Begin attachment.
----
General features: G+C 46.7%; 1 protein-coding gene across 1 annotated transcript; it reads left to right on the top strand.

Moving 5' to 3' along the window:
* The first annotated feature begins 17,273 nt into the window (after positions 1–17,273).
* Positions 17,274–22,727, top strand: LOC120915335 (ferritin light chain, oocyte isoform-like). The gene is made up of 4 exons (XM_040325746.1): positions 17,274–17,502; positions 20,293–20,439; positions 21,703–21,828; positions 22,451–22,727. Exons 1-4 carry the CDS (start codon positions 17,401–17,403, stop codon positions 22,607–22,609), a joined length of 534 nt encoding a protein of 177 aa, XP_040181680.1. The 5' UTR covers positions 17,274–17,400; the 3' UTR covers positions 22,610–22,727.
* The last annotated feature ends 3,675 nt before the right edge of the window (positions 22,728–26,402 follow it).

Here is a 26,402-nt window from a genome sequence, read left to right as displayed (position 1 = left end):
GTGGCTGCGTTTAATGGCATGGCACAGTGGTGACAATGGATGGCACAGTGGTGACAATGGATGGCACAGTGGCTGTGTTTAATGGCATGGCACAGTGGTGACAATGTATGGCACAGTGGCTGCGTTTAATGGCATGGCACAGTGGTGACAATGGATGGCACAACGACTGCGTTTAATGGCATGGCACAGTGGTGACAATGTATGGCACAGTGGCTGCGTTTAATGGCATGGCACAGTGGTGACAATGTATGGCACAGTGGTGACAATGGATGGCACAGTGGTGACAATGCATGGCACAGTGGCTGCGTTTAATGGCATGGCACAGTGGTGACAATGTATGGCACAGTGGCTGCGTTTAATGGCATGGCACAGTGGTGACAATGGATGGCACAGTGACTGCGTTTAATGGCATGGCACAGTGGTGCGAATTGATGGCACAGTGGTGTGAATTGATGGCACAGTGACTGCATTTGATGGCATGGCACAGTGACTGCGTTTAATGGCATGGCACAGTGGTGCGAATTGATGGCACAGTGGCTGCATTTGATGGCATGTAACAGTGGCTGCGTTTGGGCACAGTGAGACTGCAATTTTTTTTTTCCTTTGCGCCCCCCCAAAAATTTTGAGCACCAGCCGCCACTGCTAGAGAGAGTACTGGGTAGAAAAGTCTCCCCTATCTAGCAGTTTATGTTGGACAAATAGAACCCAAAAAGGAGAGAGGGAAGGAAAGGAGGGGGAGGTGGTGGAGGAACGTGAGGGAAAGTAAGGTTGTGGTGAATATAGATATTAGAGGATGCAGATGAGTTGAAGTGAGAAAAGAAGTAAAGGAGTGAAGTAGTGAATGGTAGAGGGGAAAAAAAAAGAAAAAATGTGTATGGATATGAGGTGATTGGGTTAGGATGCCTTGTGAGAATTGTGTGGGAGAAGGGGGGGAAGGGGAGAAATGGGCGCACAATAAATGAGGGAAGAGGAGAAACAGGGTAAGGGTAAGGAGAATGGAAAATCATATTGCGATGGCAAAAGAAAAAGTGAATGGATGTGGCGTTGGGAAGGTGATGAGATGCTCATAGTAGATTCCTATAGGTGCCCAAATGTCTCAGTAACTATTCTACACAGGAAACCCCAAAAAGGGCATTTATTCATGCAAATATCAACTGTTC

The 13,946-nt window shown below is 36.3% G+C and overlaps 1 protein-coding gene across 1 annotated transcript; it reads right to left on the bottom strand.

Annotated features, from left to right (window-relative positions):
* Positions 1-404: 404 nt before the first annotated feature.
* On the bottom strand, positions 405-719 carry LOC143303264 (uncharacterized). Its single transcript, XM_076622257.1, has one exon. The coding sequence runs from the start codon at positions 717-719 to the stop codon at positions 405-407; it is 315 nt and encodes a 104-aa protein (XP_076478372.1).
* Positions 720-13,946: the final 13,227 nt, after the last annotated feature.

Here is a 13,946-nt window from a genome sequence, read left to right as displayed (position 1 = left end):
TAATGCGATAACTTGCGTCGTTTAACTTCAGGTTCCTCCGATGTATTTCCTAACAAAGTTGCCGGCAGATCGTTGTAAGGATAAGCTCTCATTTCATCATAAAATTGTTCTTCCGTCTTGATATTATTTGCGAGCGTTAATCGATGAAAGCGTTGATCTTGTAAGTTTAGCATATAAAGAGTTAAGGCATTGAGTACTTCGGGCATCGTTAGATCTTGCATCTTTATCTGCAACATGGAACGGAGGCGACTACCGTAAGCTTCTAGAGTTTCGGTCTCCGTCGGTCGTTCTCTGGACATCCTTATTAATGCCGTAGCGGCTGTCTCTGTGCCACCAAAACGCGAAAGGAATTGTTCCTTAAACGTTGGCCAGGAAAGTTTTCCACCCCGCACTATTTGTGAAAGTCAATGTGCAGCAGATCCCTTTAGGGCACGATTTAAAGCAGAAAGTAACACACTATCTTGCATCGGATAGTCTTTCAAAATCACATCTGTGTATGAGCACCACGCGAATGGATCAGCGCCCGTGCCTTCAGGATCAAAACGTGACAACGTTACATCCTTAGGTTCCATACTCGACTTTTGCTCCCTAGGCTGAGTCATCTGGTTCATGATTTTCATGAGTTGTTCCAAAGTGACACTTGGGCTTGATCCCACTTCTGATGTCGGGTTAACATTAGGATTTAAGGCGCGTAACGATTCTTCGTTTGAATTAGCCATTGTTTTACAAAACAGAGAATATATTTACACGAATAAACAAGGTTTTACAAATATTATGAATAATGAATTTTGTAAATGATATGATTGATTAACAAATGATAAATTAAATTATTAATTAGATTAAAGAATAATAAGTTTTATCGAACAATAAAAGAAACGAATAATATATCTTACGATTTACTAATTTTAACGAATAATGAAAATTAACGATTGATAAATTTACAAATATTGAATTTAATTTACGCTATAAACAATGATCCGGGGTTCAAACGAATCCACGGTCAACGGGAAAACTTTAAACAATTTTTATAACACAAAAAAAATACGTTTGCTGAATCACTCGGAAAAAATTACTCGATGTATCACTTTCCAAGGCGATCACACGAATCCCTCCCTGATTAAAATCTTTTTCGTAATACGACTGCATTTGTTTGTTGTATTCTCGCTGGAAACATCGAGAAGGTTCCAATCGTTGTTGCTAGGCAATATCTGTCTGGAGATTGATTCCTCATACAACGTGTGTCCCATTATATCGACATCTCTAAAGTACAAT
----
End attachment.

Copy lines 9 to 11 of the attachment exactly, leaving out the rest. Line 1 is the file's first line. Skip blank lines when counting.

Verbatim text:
Annotated features, from left to right (window-relative positions):
* Positions 1-404: 404 nt before the first annotated feature.
* On the bottom strand, positions 405-719 carry LOC143303264 (uncharacterized). Its single transcript, XM_076622257.1, has one exon. The coding sequence runs from the start codon at positions 717-719 to the stop codon at positions 405-407; it is 315 nt and encodes a 104-aa protein (XP_076478372.1).